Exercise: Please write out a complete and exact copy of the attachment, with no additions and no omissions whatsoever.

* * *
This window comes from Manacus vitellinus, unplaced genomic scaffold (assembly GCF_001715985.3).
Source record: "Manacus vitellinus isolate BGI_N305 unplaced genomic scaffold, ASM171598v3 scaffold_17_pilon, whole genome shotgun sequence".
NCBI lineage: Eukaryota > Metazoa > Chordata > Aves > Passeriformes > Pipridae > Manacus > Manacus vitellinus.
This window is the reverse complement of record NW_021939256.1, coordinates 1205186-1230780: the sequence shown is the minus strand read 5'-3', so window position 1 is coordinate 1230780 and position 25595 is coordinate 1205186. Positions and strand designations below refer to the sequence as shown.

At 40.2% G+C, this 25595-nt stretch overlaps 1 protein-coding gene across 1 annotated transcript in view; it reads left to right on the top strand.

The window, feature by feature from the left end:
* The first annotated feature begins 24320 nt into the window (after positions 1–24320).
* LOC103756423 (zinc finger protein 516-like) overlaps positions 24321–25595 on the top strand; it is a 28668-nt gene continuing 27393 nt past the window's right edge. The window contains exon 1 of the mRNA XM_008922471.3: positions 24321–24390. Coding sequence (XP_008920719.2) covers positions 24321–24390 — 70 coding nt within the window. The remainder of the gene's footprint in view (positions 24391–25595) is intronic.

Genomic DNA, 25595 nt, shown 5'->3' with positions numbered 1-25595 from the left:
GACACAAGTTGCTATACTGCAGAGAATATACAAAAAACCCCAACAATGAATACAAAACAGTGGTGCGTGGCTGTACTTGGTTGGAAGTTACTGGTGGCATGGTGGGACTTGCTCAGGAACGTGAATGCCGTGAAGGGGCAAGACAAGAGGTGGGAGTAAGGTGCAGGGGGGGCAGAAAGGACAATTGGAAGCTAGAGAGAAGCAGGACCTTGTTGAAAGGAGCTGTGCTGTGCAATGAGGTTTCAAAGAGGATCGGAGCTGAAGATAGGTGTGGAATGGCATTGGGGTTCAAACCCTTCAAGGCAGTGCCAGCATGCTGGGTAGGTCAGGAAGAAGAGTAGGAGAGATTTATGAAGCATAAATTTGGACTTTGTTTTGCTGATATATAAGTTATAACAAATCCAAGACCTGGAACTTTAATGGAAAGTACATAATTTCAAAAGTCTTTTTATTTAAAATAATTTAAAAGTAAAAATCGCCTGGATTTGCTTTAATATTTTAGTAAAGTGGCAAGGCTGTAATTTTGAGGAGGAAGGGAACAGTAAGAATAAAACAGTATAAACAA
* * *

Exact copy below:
This window comes from Manacus vitellinus, unplaced genomic scaffold (assembly GCF_001715985.3).
Source record: "Manacus vitellinus isolate BGI_N305 unplaced genomic scaffold, ASM171598v3 scaffold_17_pilon, whole genome shotgun sequence".
NCBI lineage: Eukaryota > Metazoa > Chordata > Aves > Passeriformes > Pipridae > Manacus > Manacus vitellinus.
This window is the reverse complement of record NW_021939256.1, coordinates 1205186-1230780: the sequence shown is the minus strand read 5'-3', so window position 1 is coordinate 1230780 and position 25595 is coordinate 1205186. Positions and strand designations below refer to the sequence as shown.

At 40.2% G+C, this 25595-nt stretch overlaps 1 protein-coding gene across 1 annotated transcript in view; it reads left to right on the top strand.

The window, feature by feature from the left end:
* The first annotated feature begins 24320 nt into the window (after positions 1–24320).
* LOC103756423 (zinc finger protein 516-like) overlaps positions 24321–25595 on the top strand; it is a 28668-nt gene continuing 27393 nt past the window's right edge. The window contains exon 1 of the mRNA XM_008922471.3: positions 24321–24390. Coding sequence (XP_008920719.2) covers positions 24321–24390 — 70 coding nt within the window. The remainder of the gene's footprint in view (positions 24391–25595) is intronic.

Genomic DNA, 25595 nt, shown 5'->3' with positions numbered 1-25595 from the left:
GACACAAGTTGCTATACTGCAGAGAATATACAAAAAACCCCAACAATGAATACAAAACAGTGGTGCGTGGCTGTACTTGGTTGGAAGTTACTGGTGGCATGGTGGGACTTGCTCAGGAACGTGAATGCCGTGAAGGGGCAAGACAAGAGGTGGGAGTAAGGTGCAGGGGGGGCAGAAAGGACAATTGGAAGCTAGAGAGAAGCAGGACCTTGTTGAAAGGAGCTGTGCTGTGCAATGAGGTTTCAAAGAGGATCGGAGCTGAAGATAGGTGTGGAATGGCATTGGGGTTCAAACCCTTCAAGGCAGTGCCAGCATGCTGGGTAGGTCAGGAAGAAGAGTAGGAGAGATTTATGAAGCATAAATTTGGACTTTGTTTTGCTGATATATAAGTTATAACAAATCCAAGACCTGGAACTTTAATGGAAAGTACATAATTTCAAAAGTCTTTTTATTTAAAATAATTTAAAAGTAAAAATCGCCTGGATTTGCTTTAATATTTTAGTAAAGTGGCAAGGCTGTAATTTTGAGGAGGAAGGGAACAGTAAGAATAAAACAGTATAAACAA